Anger
– The logic of anger.  Wounded animal who turns on the anger to make sure others stay away so they can be safe.
– We will have angry people among us.  We will be angry
– By His wounds we are healed.

What about the introverts?  
– A smaller circle of relationships. 5-6, not 20-30.  
– Introverts are most drawn to communities.  
– We need those long term deep relationships

The secret of L’Arche.  
– Community gathers around the core of people with disabilities.
– Catholic workers around people who are homeless/addicted.  
– They embody the wounded ness and weakness of Christ.

There is a kind of wisdom that grows up in a community that keeps us wrestling with God and one another

Down Here

I’m reading Brian Walsh’s book Beyond Homelessness; Christian Faith in a Culture of Displacement

And I came across this fragment of a poem by Bud Osborn

sunshine
on downtown east side sidewalks
glows fresh crimson
like rose petals fallen
From ransacked gardens of the broken hearted

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I visit the downtown east side of Vancouver every year, and spend time there with my urban monastic buddies from the 614 community (love you! Miss you!)

DTES is blocks by six blocks approximately, housing 10,000 addicts.

The poem rings true.

But it could also be speaking of Barton

Ferguson

Hess

Sherman

Pray for your street tonight. That God will draw near to the broken hearted…

Come, Lord Jesus

In the ancient Christian practice of centering prayer, one chooses a word or phrase and uses it to bring focus to the mind and heart. The monastics called these “breathing prayers” and are meant to span a breath. We sit quietly, breathe our prayer, and attune ourselves to the presence of Jesus within and around us.

I’ve used different breathing prayers in my practice. “Abba, I am Yours alone” is a favorite. “I am my beloved’s and He is mine” is another.

In this advent season, “Come, Lord Jesus” seems fitting.

I find it a very useful prayer to deal with mental distractions.

Worried about the day?

Come, Lord Jesus

Concerned about a friend?

Come, Lord Jesus

Today in the quietness my heart is reaching beyond the walls of our little community house.

To the working girls, shivering on street corners on Barton,

Come, Lord Jesus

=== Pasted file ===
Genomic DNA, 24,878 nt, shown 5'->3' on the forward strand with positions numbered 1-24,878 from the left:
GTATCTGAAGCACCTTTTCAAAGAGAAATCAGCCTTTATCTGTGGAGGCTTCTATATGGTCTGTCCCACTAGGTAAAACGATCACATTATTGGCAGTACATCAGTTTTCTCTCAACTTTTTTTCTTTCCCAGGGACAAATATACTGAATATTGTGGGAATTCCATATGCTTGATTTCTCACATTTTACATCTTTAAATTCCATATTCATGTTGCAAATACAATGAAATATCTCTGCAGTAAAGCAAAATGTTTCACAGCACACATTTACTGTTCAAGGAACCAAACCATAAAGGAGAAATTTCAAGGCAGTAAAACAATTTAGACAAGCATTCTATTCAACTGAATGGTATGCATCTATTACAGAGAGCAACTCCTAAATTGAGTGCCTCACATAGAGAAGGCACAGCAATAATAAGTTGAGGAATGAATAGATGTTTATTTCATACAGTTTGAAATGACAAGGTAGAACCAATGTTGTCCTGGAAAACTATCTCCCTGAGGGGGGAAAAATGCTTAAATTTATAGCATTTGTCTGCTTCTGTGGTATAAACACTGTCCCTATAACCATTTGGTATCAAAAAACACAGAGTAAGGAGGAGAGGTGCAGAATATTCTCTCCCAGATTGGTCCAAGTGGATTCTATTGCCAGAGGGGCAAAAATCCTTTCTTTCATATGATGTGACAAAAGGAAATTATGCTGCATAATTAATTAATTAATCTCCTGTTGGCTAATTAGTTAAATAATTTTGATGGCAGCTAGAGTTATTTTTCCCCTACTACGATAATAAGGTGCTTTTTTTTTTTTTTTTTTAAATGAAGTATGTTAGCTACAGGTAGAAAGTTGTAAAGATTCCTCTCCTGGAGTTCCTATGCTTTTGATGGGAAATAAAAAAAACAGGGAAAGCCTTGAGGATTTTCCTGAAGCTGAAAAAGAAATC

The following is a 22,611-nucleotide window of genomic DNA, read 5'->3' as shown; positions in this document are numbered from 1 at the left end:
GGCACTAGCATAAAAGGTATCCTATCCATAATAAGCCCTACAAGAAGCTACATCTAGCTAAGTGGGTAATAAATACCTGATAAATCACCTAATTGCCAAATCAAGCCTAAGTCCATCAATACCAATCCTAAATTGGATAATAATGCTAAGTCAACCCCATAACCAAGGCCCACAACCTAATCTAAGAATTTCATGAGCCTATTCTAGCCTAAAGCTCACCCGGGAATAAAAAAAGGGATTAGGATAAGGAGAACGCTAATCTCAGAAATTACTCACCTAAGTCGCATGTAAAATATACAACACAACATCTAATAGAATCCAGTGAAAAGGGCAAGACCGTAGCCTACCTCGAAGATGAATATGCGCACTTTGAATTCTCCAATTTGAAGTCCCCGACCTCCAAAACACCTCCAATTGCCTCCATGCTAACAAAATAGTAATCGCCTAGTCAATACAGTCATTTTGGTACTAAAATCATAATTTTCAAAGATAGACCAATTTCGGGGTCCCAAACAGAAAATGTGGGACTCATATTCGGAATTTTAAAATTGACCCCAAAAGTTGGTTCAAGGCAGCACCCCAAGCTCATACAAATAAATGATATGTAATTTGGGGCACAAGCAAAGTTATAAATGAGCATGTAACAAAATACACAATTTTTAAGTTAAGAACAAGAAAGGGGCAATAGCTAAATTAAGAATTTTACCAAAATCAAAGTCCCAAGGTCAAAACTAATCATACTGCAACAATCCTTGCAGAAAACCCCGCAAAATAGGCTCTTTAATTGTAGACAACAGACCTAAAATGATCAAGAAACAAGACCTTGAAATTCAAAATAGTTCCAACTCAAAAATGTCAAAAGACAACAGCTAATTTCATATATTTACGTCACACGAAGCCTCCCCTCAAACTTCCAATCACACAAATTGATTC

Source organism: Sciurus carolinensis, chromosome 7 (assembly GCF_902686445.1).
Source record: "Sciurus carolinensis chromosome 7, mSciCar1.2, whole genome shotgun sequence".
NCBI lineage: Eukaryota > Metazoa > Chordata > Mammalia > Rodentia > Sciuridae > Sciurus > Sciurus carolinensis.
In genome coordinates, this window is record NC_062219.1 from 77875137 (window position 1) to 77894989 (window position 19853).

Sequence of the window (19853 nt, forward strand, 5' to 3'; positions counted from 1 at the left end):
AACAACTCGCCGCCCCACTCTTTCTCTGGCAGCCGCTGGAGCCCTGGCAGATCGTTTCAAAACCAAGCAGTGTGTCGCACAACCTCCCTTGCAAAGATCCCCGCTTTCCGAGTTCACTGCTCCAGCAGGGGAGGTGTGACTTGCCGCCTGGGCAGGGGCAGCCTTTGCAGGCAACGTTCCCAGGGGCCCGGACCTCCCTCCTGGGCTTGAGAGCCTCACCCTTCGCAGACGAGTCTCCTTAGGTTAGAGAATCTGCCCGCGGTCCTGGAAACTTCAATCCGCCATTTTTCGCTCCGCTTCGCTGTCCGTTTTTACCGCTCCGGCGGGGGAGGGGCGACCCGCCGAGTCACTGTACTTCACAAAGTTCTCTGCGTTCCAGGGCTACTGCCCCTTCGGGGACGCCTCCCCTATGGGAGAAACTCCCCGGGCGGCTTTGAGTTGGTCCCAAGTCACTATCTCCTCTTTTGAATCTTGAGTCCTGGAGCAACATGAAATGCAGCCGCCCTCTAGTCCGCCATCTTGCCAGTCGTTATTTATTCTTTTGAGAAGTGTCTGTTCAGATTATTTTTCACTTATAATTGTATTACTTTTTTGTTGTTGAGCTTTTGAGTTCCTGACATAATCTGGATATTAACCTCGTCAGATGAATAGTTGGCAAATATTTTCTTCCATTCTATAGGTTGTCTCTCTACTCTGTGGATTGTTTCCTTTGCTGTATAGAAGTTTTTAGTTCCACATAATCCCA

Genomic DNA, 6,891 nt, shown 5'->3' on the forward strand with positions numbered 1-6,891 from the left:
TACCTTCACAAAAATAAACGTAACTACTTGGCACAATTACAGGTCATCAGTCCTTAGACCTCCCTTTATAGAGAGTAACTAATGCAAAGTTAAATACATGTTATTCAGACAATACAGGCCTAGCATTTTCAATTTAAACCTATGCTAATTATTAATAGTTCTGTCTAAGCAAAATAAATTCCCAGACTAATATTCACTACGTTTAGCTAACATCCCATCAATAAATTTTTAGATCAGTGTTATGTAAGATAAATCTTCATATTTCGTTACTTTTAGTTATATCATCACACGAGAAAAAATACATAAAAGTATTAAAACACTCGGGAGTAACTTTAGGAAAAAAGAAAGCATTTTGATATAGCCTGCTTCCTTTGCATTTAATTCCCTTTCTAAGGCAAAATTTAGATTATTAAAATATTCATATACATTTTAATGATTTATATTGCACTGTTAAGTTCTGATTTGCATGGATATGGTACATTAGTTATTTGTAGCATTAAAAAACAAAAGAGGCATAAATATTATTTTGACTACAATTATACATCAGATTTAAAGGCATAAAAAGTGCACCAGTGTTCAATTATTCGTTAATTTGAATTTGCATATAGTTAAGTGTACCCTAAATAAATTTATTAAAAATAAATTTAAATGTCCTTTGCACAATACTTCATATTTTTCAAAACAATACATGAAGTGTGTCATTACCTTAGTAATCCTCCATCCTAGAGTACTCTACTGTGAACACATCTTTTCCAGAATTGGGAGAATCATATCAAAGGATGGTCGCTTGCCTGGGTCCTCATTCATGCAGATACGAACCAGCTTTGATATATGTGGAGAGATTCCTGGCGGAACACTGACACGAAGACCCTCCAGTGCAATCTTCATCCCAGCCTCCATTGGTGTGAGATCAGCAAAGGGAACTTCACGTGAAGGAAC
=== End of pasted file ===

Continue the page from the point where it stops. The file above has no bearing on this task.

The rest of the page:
To seniors trapped in powerless and heat less high rises in the GTA,

Come, Lord Jesus

To folks stuck in airports in the Maritimes, facing the prospect of Christmas without loved ones,

Come, Lord Jesus

For friends of mine who lost children this year and for whom grief threatens to swallow holiday joy,

Come, Lord Jesus

To those caught in the crossfire in South Sudan,

Come, Lord Jesus

To an earth full of groaning, awaiting His coming,

Amen, Come Lord Jesus!

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Groanings too Deep for Words

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Yesterday.

A funeral. Of a friends child.

Lost to us in circumstances unbearably tragic.

Words cannot express.

Later in the day.

A moment of solitude in the car.

The grief, the weight, the groaning, crowds in on me.

How to pray? There is no way to fix this, to soften death’s harsh blow.

So I sit

In the silence.

And in the groaning too deep for words.

Holding the unspeakable before God.

Crumpled there, crushed under its weight

Resting there, pressed by the weight of His His presence.

Grateful for the Holy Spirit

Who intercedes for us in our weakness.

With groanings too deep for words.

Maranatha, come Lord Jesus.

Celebrating Abraham Madrandele

Last Saturday we had a celebration at the Vine for our beloved Abraham. He was experiencing two major milestones in his life. Turning sixty, and finally acquiring his Canadian citizenship. The party was a Canadian theme, as you may guess from the pictures.

The other goal for our gathering was to raise funds for Abraham’s ongoing support as a urban missionary to Hamilton, and also his upcoming visit to South Africa to visit his son, Isaac, who he has not seen for 13 very long years.

The highlight of the evening was the open mic time, where person after person came up to the front and shared testimonies about how Abraham had welcomed and encouraged them, come alongside them, trained them in leadership, brought life and vitality to their various ministries. The scriptures say that we have many teachers, but not many fathers, and it was a beautiful thing to see Abrahams fathering grace on display as his children rose up and called him blessed.

Here is a video you can watch that shares more about Abraham’s life and ministry.

Pastor from Congo

If you didn’t get a chance to join us on Saturday and would like to support Abraham, you can donate online here.